Alexis Macklin, an analyst with Greenlight Insights, attended VRDC and GDC last week. She and Tony Parisi, Global Head of VR/AR Strategy at Unity Technologies, discussed the top VR trends and techniques from GDC.
FIRESIDE CHAT WITH TONY PARISI
Parisi shared how the 5.6 release version of Unity's platform will make creating cinematic and non-entertainment content for VR/AR artists and non-programmers. “It starts with graphics,” he said. “Global illumination, single pass rendering, and other optimizations that will enhance performance on less-powerful mobile CPUs.”
While Parisi couldn’t elaborate on what platform features Unity is developing, he did emphasize that the core benefits - graphics, interaction, and performance - benefit companies in several industries, ranging from interactive entertainment to automotive to healthcare.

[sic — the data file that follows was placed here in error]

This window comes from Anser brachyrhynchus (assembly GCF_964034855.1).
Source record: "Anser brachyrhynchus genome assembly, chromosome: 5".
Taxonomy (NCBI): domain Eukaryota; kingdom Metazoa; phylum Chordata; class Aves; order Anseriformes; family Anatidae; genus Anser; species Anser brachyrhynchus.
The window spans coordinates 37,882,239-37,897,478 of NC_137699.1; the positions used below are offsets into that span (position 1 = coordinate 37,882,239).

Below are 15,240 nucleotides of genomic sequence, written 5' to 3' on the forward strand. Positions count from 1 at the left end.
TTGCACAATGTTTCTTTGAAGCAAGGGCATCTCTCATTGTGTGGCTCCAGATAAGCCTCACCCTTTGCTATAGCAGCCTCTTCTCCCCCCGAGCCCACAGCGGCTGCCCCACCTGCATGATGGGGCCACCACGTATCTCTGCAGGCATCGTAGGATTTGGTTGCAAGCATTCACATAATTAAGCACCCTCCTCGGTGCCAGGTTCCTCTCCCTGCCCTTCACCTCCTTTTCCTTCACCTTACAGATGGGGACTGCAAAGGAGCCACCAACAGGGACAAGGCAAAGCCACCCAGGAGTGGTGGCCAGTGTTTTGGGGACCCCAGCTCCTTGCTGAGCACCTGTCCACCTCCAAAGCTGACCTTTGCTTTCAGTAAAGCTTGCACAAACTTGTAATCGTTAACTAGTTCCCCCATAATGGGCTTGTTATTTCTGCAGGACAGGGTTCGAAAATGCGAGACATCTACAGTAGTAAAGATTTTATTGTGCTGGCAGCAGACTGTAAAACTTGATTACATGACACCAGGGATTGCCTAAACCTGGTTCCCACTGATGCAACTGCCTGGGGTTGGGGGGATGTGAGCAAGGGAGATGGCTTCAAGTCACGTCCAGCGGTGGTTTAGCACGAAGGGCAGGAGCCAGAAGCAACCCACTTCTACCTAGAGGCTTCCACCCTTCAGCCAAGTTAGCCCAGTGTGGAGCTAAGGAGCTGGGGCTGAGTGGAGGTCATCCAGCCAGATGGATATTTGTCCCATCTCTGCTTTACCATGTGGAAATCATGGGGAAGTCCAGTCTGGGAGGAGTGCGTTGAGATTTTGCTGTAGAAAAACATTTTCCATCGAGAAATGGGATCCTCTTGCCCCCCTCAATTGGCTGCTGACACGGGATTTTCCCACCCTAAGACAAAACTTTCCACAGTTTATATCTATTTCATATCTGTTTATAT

QUICK QUOTES FROM TONY PARISI
- Tony’s outlook on PC-based VR: It drives high production value, room-scale experiences, but is slow growing.
- Tony’s definition of Non-Games/Cinematic: “Not scoring points.” Cinematic VR is using game and video technologies to create stories and exploration.
- Tony at one point called cinematic VR developers “VRartists.” He mentioned one future feature: Keyframe through linear timeline.
- He also mentioned Unity will offer HD/4K playback support, making it easy to integrate playing 360 video.
- Tony’s outlook on mobile VR market: With Cardboard (tens of millions already distributed), and high single-digit millions for Gear, it’s driving scale.
- Unity now offers Google Daydream support. Battery life and under-powered mobile CPUs are big obstacles for developers. Unity will now offer optimizations to increase battery life up to 19-30%.
- Standalone: Tony is interested in having a standalone headset because “not everyone wants to use their phone in a viewer.” Unity doesn’t have an explicit feature set for this headset type yet.